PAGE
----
Allergies & Pets

Archived Q&A and Reviews

Pets for 9-year-old with allergies

Dec 2007

Hello there, Our 9-year-old daughter has been asking for a pet -- something cute like a bunny or a kitty. We want to make her happy and teach her responsibility, but we have many constraints. We both work full-time and our daughter is of coure in school all day. In addition, she has allergy (to dust, mold, grass and a few other things). Her allergy is now under control and we would like to keep it that way. We were told that cats don't mind our being away all day and are relatively easy to take care of. However, we are not sure if cats will make her allergy problem worse... We hope there are families like us who have successfully found that ideal cute pet (not rat, snake, goldfish or turtle). Do you have any suggestions? Thank you so much! Anonymous

I have a VERY cat allergic in-law, and when our cat died there was a lot of pressure not to get another, so I did a lot of research. We ended up getting a dog, but check out Siberian cats. They are a breed of (regular domestic) cat from russia that supposedly has WAY less of the protein in the saliva that causes allergies. There are many stories on the Siberian breeder websites about cat allergic people finally able to get a cat of this breed. There is a breeder in Los Gatos. If you got your daughter tested and found that she was allergic to cats, you could probably visit the breeder and see if she has much of a reaction to that breed. cat lover
Get a ferret! My husband had two female ferrets when I met him and I quickly fell in love. Ferrets are furry, rambunctious, and eternally curious - like little kittens that never grow up. You can buy them in Reno for around $100. It would definitely be worth the drive out of CA to purchase one! Wife of a ferret lover

Editor note: it is not legal to bring ferrets into California!

I'm allergic to cats, but I had no problem at all with a bunny. I would recommend a lop-eared bunny. They are more outgoing than other types of rabbits and they can be litter-box trained. Keep them away from electrical cords, however. If you have limited space, you can get a mini-lop. If you have a backyard, you might be able to get a larger lop. Allergic to cats

My daughter's best friend is allergic to fur

June 1999

My eight-year-old daughter is desperate for a pet, the problem: her best friend, who spends a lot of time at our house, is desperately allergic to anything with fur ... I've vetoed snakes & lizards, fish seem more like decoration than pets ... she currently has a crawfish, which in my opinion is kind of a pathetic pet but better than nothing. I'm considering those little turtles, the kind that live in water, but I know nothing about them. I assume they can be picked up and played with a little, at least more than a crawfish, and might live longer too. I grew up with cats and dogs, and it seems sad for a child to be deprived of the pleasure of the company of other living critters. Any suggestions would be welcome. Melinda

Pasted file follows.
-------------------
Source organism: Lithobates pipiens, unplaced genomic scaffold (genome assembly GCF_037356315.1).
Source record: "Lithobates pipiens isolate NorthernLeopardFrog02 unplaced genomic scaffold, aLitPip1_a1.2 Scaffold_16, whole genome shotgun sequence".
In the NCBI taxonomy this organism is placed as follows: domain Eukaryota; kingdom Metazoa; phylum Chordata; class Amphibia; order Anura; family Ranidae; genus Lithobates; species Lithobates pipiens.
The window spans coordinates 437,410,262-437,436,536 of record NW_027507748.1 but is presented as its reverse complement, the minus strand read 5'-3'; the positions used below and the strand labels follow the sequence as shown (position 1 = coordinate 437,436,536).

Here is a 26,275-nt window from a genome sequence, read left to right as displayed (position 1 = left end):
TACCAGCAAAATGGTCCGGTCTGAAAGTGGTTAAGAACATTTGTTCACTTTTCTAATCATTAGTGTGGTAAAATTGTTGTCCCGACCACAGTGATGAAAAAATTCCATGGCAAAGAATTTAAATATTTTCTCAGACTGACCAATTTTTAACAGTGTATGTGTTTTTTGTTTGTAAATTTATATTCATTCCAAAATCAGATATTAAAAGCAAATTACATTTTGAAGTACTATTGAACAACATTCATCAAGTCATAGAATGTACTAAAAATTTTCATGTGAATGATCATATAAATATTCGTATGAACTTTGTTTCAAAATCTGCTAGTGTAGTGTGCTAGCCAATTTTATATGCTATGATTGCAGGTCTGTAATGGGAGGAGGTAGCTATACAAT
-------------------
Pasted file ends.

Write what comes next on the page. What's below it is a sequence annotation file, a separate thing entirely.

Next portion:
Try the Vivarium in Berkeley for a good look at fur-free pets. The staff are enthusiastic about caring for them and they can give you lots of pointers. -- becky
If you call the education office at the San Francisco SPCA (415-554-3000 ) I think they'll be able to give you good information on non-allergenic pets. As you probably know, the SPCA in the City is not just a pound: it's an amazing clearinghouse for information and referrals about animals.

The education office, in particular, specializes in letting people know about animals and what they're like. Call them and talk to an education officer (the office is busy: you might have to have the officer call you back). Explain all you've done: the animals you've considered and what your daughter needs, just as you did in your UCB message.

The SF SPCA also has an animal-assisted therapy program. They take all kinds of animals to homes, shelters, and hospitals to visit people, and they will know a lot about non-allergenic animals. If you call the animal-assisted therapy office, they may have good information.

The SPCA may have other offices or programs which can help, too. And, as with anything, if you don't get all the information you need, ask who you should call next.